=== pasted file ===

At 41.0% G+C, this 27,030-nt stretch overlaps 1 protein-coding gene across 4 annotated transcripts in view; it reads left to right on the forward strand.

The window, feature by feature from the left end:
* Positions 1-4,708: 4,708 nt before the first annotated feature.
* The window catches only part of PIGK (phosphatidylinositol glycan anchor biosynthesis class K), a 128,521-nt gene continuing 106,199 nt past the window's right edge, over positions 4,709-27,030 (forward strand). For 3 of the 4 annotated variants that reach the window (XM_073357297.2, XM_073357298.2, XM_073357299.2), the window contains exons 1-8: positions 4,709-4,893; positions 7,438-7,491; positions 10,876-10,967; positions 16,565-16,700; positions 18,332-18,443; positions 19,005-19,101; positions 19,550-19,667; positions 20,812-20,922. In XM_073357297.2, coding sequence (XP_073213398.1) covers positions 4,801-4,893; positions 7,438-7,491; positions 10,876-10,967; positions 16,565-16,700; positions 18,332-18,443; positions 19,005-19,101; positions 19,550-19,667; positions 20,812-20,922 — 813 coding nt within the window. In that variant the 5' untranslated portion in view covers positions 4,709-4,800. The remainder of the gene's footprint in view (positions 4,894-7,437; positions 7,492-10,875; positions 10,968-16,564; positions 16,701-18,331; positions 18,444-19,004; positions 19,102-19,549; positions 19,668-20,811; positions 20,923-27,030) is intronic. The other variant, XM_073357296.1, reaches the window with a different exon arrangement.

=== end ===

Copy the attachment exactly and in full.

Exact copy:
At 41.0% G+C, this 27,030-nt stretch overlaps 1 protein-coding gene across 4 annotated transcripts in view; it reads left to right on the forward strand.

The window, feature by feature from the left end:
* Positions 1-4,708: 4,708 nt before the first annotated feature.
* The window catches only part of PIGK (phosphatidylinositol glycan anchor biosynthesis class K), a 128,521-nt gene continuing 106,199 nt past the window's right edge, over positions 4,709-27,030 (forward strand). For 3 of the 4 annotated variants that reach the window (XM_073357297.2, XM_073357298.2, XM_073357299.2), the window contains exons 1-8: positions 4,709-4,893; positions 7,438-7,491; positions 10,876-10,967; positions 16,565-16,700; positions 18,332-18,443; positions 19,005-19,101; positions 19,550-19,667; positions 20,812-20,922. In XM_073357297.2, coding sequence (XP_073213398.1) covers positions 4,801-4,893; positions 7,438-7,491; positions 10,876-10,967; positions 16,565-16,700; positions 18,332-18,443; positions 19,005-19,101; positions 19,550-19,667; positions 20,812-20,922 — 813 coding nt within the window. In that variant the 5' untranslated portion in view covers positions 4,709-4,800. The remainder of the gene's footprint in view (positions 4,894-7,437; positions 7,492-10,875; positions 10,968-16,564; positions 16,701-18,331; positions 18,444-19,004; positions 19,102-19,549; positions 19,668-20,811; positions 20,923-27,030) is intronic. The other variant, XM_073357296.1, reaches the window with a different exon arrangement.